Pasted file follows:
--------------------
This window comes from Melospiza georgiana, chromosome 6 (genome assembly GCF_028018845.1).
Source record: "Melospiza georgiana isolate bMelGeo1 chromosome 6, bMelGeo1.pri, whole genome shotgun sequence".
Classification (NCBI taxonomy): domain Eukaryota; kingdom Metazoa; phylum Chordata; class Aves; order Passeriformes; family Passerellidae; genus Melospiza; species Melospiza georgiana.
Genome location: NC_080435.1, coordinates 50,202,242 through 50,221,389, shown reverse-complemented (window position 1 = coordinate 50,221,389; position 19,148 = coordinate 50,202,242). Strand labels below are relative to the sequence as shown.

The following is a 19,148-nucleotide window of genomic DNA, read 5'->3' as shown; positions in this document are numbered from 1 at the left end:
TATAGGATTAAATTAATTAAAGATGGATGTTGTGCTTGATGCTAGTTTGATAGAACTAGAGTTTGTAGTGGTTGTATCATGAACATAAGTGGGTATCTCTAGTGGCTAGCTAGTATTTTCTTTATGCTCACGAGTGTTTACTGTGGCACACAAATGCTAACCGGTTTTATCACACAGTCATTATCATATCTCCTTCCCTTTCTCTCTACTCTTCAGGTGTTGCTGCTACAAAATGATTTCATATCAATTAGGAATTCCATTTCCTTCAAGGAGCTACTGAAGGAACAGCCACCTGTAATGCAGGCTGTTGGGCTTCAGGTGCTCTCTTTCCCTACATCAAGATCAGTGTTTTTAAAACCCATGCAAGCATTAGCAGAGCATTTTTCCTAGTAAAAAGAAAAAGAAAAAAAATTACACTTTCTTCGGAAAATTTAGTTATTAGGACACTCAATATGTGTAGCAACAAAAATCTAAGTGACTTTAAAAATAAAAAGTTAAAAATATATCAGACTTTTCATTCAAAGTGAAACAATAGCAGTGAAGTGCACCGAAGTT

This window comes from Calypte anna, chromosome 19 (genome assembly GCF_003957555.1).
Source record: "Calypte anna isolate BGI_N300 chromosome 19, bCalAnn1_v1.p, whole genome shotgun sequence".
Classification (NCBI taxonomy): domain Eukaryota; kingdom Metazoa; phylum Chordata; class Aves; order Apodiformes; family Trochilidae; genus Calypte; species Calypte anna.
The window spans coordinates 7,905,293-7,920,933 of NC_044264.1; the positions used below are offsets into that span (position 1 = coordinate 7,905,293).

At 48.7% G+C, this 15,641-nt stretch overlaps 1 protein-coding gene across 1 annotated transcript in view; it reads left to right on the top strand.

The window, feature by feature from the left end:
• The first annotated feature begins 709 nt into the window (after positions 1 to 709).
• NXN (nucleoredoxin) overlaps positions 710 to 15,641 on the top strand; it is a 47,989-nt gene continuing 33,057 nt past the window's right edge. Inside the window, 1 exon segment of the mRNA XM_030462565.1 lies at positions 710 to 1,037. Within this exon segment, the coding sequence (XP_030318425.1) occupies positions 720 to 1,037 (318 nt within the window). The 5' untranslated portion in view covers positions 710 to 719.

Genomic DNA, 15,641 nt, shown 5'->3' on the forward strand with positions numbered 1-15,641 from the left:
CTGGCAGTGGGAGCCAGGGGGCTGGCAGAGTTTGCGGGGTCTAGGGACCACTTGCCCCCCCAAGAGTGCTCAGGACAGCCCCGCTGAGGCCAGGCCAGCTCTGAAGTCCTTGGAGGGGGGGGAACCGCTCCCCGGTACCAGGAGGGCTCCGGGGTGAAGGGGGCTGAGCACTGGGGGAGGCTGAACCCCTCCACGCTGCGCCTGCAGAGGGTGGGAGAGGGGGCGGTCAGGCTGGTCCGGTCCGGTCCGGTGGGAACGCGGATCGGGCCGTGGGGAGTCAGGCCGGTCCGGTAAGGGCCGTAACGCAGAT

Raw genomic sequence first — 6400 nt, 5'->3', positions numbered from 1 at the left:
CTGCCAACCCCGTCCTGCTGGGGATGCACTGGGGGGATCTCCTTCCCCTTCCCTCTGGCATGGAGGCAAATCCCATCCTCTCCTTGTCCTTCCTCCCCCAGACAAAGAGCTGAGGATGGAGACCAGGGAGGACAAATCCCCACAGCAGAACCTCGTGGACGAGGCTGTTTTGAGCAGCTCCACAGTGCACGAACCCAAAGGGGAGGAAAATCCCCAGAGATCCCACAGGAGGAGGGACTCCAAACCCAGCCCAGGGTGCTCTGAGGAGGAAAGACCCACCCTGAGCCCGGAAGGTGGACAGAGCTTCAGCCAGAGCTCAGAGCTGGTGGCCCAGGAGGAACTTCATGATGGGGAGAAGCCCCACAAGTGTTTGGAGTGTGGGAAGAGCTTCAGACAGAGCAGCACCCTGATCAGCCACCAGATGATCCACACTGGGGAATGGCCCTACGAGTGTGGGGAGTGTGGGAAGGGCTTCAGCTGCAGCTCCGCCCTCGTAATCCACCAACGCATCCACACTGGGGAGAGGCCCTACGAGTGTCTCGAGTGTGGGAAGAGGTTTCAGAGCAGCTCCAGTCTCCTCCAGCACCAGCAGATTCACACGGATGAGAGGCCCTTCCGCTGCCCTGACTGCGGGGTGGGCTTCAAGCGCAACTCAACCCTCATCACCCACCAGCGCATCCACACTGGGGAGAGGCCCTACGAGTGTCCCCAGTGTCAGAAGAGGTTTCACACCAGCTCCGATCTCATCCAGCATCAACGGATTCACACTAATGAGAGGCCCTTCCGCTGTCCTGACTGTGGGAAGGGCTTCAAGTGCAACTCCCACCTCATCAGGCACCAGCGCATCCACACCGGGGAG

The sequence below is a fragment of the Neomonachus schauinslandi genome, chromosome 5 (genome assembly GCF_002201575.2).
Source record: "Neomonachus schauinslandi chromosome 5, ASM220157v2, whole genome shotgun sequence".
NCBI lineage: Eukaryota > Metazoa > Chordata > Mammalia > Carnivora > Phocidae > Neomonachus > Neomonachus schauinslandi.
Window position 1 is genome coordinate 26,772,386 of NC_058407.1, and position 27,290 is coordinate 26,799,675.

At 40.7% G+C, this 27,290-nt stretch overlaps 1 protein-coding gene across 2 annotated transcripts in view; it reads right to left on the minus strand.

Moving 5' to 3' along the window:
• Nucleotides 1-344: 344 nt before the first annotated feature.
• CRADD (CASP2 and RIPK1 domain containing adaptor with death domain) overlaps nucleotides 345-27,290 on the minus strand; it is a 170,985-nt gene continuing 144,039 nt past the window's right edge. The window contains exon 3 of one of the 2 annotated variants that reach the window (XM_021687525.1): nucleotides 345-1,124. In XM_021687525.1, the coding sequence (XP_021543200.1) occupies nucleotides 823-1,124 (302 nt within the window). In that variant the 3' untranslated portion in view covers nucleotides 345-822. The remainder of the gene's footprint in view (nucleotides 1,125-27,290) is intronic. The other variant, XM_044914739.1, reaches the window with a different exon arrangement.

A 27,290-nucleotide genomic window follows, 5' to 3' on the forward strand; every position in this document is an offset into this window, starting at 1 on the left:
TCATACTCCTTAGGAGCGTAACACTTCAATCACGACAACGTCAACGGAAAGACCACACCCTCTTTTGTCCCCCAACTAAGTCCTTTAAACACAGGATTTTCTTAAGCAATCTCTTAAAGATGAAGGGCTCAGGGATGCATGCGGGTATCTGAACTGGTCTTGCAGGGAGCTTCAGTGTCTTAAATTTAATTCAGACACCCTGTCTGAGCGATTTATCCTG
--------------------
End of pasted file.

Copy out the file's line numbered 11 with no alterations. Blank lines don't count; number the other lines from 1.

At 48.7% G+C, this 15,641-nt stretch overlaps 1 protein-coding gene across 1 annotated transcript in view; it reads left to right on the top strand.